The myth of Narcissus is well known. This son of the river god Cephissus and (a nymph [More on this later]) Liriope was led to a pool by Nemesis, the goddess of revenge (allegedly for ignoring/shunning the affections of Echo), and who, as expected fell in love with his own image, never realizing it’s not a real entity, and eventually committed suicide because of the futility of that love which could not be fulfilled.
Recently, while reading a popular answer to a question on quora (“Why do I look good in the mirror but bad in photos?”) I was reminded of the story of Narcissus. Do read the answer, it’s really interesting. But just to sum up, as a context to this post, the theory is that we don’t love our own photos because we’re used to seeing a flipped impression of us, and our face being asymmetric, we are conditioned by our mirror gazing, to love ourselves in a flipped sort of way.
At this point I’ve a few threads that are threatening to run away, so bear with me if I seem to go off in different directions. I’ll try to tie them up somewhere.
One: This really introduces an (or another?) element of (albeit dark) comedy in Narcissus’ story. I mean, he died falling in love with an image of himself, which was not even how he really looked. It was a flipped image of him! So Narcissus wasn’t even in love with himself. Now, in a sense this myth pretty much confirms to a very skin deep idea of love to begin with, in accordance with lot of the classical myths, eastern or western. But be it as it may, what we have here is double mirage! We’ve been told the apocryphal story of Narcissus — as a reminder of falling in love with oneself. But Narcissus wasn’t even in love with himself. He was in love with a flipped skin-deep version of himself.
Two: Is the original apocryphal tale more relevant to us? We with our selfie sticks, and front facing cameras, and instant push to Facebook/Instagram … Funny thing is, we hate our selfies, and spend so much time trying to make them better. When all we need to do is to flip them. But that raises another problem for groupies. Because if we flipped our groupies, everyone else in them would now not so good to us, as we’re used to seeing them non-flipped. So for us to like ourselves, we’d have to (slightly) hate others! The choice, then, like Narcissus, between liking us, or liking the world.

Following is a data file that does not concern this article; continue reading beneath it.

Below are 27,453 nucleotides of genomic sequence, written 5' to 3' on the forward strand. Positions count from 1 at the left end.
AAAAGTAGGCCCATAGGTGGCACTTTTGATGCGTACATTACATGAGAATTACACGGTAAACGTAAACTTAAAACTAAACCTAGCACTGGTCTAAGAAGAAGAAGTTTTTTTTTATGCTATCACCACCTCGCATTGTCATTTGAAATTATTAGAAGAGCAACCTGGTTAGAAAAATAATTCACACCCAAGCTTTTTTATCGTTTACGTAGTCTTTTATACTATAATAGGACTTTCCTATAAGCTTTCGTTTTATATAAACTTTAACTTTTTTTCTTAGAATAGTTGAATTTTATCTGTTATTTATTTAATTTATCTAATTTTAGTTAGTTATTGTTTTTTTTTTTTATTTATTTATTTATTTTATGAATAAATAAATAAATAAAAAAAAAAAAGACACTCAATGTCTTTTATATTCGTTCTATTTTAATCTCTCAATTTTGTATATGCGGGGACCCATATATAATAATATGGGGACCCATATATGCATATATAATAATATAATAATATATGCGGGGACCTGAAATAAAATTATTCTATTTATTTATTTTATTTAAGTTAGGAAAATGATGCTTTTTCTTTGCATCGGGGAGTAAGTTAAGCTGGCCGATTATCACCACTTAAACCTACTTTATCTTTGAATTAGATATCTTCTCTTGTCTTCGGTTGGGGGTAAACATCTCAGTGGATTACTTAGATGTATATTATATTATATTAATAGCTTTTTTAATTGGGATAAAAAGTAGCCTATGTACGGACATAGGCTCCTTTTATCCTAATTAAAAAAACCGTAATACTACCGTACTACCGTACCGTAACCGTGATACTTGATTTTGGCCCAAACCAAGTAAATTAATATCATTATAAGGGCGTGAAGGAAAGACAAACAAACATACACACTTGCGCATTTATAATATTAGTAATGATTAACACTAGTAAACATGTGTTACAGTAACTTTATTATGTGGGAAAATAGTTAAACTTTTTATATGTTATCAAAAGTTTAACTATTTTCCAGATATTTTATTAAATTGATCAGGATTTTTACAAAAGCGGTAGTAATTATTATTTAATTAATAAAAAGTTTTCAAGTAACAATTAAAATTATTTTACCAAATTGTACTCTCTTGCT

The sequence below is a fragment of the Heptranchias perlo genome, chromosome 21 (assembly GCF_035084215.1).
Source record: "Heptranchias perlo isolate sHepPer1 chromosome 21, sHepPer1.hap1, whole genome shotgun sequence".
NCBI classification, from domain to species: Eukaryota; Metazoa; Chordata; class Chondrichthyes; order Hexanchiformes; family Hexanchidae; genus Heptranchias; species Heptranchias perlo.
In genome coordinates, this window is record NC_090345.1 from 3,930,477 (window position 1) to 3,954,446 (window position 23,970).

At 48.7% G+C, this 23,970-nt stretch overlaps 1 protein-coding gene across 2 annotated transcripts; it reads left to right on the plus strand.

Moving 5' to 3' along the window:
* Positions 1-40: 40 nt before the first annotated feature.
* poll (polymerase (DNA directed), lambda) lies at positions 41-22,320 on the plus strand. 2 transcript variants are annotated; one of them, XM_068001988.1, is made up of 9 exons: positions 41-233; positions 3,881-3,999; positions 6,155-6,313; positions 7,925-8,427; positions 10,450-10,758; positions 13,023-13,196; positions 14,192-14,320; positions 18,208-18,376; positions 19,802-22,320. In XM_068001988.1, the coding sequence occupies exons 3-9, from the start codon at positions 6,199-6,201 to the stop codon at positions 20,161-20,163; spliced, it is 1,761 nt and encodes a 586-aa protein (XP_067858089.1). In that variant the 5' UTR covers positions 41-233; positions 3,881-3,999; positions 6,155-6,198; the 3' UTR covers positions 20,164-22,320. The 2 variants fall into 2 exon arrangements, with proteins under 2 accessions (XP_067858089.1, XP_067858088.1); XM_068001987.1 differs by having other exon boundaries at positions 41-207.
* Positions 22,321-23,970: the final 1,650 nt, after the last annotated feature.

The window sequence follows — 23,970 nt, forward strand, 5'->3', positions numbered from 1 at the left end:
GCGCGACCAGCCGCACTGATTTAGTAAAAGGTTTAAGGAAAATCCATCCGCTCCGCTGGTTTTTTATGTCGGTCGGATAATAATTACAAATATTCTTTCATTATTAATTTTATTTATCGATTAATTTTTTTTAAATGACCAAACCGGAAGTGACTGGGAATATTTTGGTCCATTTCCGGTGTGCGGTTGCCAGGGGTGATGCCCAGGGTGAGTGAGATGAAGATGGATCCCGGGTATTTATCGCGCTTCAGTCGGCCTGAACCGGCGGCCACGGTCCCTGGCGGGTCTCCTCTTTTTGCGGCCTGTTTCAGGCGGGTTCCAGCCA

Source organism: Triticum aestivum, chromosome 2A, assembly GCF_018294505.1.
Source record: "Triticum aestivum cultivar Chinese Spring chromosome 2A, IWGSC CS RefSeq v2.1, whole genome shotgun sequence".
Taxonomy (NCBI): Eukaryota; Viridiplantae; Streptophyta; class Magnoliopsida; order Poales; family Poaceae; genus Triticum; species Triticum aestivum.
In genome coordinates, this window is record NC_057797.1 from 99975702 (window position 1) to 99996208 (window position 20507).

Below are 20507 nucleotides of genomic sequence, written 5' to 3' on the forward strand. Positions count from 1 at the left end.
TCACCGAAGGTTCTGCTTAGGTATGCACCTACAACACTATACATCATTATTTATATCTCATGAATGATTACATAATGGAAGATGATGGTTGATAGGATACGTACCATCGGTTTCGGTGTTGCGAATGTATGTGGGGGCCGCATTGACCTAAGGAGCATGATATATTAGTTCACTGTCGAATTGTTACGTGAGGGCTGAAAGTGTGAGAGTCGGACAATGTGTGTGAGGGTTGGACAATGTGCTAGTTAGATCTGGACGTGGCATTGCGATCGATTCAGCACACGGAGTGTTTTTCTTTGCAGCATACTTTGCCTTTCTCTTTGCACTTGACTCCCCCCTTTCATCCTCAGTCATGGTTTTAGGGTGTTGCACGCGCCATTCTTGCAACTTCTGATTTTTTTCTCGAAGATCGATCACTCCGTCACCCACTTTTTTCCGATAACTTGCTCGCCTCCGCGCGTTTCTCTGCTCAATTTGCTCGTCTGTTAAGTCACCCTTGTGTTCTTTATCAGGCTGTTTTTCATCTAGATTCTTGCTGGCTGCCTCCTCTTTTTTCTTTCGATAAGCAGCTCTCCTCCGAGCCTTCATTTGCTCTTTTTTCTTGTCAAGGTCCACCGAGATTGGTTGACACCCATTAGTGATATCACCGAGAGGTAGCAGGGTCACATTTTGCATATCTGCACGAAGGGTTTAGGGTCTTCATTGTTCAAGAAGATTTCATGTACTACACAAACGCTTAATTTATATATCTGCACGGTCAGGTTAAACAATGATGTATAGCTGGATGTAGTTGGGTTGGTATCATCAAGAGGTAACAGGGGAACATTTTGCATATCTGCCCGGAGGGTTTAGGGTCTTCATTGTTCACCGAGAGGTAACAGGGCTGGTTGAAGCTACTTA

Three: Are those, who spend a lot of time taking their own pictures (and looking at them, and editing them) get more tuned to the other (as in non-flipped) version of themselves (skin-deep)? Do they start liking their selfies (and indeed pictures taken by others) more? And in that limited sense, are FB, Instagrams, and the likes, actually making us more comfortable with our real images? Fast forward a few years, and the generation that started with this online reality, as early as age four or so, may actually start not liking their reflection in the mirror after a while. Would that, then, be the end of narcissism as we know it (only skin-deep, again), or the beginning on the real (in the virtual sense, sigh) narcissism, corrected for the mirror bias?
Four: Maybe, Narcissus being so perfect, did actually have the perfectly symmetrical face, and so he was indeed in love with his own (or almost indistinguishable from his own) image.
Okay, there is no way I’m tying those threads up. So I’ll just touch upon what I promised to talk more about, later, earlier in the piece.
Nymph, wikipedia tells us, “is a minor female nature deity typically associated with a particular location or landform. Different from other goddesses, nymphs are generally regarded as divine spirits who animate nature, and are usually depicted as beautiful, young nubile maidens who love to dance and sing; their amorous freedom sets them apart from the restricted and chaste wives and daughters of the Greek polis“
This again, got me thinking. In popular culture, we’re used to hearing the term nympho/nymph (short for nymphomania) as a slur/abuse. It denotes someone (actually a female someone – unless used clinically) with uncontrolled or excessive libido. So how exactly did a word for minor nature deity transform into a less-than-flattering term (and even a psychological condition?) like that. Was this just a puritanical spin put by later day organized religion that wasn’t comfortable with the animistic worships (how better to diminish deities than to portray them as excessively sexual, especially female deities?). Or was it something else?
The same wikipedia entry was helpful:
Due to the depiction of the mythological nymphs as females who mate with men or women at their own volition, and are completely outside of male control, the term is often used for women who are perceived as behaving similarly. (For example, the title of the Perry Mason detective novel The Case of the Negligent Nymph (1956) by Erle Stanley Gardner is derived from this meaning of the word.)
Which got me wondering, if it was plain sexism, after all, as society turned more and more male dominated? How, indeed, dare females stay sexually out of control? Shame the nymph.